Friday, September 03, 2010

On Hedge Funds

This is the second post in  a series devoted to giving hedge fund managers advice from teachers.  It's only fitting, since they offer so much advice on education.

This week's entry is written by special guest blogger Reality-Based Educator.

Since so many hedge fund managers have entered the education reform business and begun giving policy advice to mayors, governors and presidents on how to operate a school system, run schools and educate children, NYC Educator thought it would be a good idea for educators to give hedge fund managers and other Wall Streeters investing and financial advice.

When he asked me to offer a post in the series, I knew EXACTLY what advice I wanted to offer the hedge fund managers/education reformers.

My advice is less financial and more educational.

Keep bringing those hedge fund business ethics and values to public education.

That's right - more of those please.
Take the way you guys rig your pay so that you take a 2% management fee, 20% of the profits, but none of the losses of all those risky bets you make.

A "heads you win, tails you don't lose" pay strategy - that is BRILLIANT!

That means you can make all kinds of short-sighted, get rich quick bets and investments and care less whether there is any long-term downside risk.

Then take the way you get taxed. 

Why pay federal income tax rates on the money you make when you can pay lower capital gains tax rates instead?

These investment advisors and hedge fund managers can take advantage of this tax structure because they are often compensated through a scheme that, in part, pays them according to the returns on the fund. The industry standard for hedge fund managers is “two and twenty,” which is shorthand for an “overhead” fee of 2% of capital under management plus carried interest (often called a “carry”) of 20% of the returns on the fund. Thus a $100 million fund earning 20% would pay its fund manager $2 million for overhead and $4 million in carry. The carry portion of their compensation is treated under the tax code as capital gains for the fund manager and is taxable at the much lower capital gains tax rate of 15%.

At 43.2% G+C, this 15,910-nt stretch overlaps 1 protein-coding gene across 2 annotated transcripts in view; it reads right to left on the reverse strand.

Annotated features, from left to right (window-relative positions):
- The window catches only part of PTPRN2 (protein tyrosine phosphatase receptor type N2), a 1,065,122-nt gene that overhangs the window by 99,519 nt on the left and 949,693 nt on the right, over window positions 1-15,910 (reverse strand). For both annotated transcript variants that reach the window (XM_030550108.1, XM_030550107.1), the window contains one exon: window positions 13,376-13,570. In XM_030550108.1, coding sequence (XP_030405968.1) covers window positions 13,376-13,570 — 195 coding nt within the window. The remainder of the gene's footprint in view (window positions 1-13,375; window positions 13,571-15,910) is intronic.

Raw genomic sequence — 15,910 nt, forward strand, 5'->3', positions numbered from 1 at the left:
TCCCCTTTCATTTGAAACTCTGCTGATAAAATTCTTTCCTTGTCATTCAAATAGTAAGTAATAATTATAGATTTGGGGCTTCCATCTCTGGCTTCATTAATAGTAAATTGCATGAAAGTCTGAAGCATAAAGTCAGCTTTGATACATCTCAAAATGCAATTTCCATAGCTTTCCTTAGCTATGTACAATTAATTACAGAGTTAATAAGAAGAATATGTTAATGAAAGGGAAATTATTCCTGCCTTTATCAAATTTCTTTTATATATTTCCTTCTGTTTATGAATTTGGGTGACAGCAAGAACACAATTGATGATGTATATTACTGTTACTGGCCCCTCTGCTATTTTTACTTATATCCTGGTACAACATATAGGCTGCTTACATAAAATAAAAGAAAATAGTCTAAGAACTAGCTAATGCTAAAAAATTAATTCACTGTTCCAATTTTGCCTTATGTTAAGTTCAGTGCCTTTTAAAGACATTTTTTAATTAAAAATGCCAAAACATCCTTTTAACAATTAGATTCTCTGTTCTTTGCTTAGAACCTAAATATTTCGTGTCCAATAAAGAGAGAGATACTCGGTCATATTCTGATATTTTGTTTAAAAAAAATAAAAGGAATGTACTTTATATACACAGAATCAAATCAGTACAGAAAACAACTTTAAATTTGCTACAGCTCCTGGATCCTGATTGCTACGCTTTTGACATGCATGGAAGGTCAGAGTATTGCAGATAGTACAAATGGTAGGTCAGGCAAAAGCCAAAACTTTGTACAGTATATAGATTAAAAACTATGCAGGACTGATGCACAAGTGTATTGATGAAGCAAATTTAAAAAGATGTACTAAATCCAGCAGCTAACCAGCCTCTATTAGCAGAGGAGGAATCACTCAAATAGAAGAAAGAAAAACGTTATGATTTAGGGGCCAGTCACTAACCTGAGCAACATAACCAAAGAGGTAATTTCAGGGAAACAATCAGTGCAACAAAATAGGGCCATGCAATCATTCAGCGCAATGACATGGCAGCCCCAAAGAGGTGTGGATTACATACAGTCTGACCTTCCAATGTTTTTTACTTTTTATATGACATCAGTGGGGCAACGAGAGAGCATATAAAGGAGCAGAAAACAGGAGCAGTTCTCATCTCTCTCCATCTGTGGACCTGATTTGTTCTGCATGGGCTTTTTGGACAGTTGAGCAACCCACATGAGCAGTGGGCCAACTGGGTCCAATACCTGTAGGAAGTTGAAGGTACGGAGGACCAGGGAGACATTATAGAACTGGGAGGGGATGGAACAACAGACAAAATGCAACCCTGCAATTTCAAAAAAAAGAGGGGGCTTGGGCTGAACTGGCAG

That too is simply BRILLIANT!

I mean, why pay taxes like ordinary Americans when you can rig your pay to a win-win and scam taxpayers to boot?

Why let anybody know what is going on behind the curtain when you can hide it all?

Heck, worked for Bernie Madoff, that most infamous of hedge fund managers, for all those years.

Now how do you apply all these fine upstanding values to public education?

Oh, lots of ways.

You can own for-profit education management organizations that run charter schools.

Even better, you can declare yourself a "non-profit" and try to skirt tax rules (to be fair, Imagine Schools, a "non-profit" education management organization, has already tried this, but why not try it too?)

Then you can pay yourself a huge salary to run the schools, maybe even more money than the mayor and the chancellor, even though all you're managing is three or four charter schools.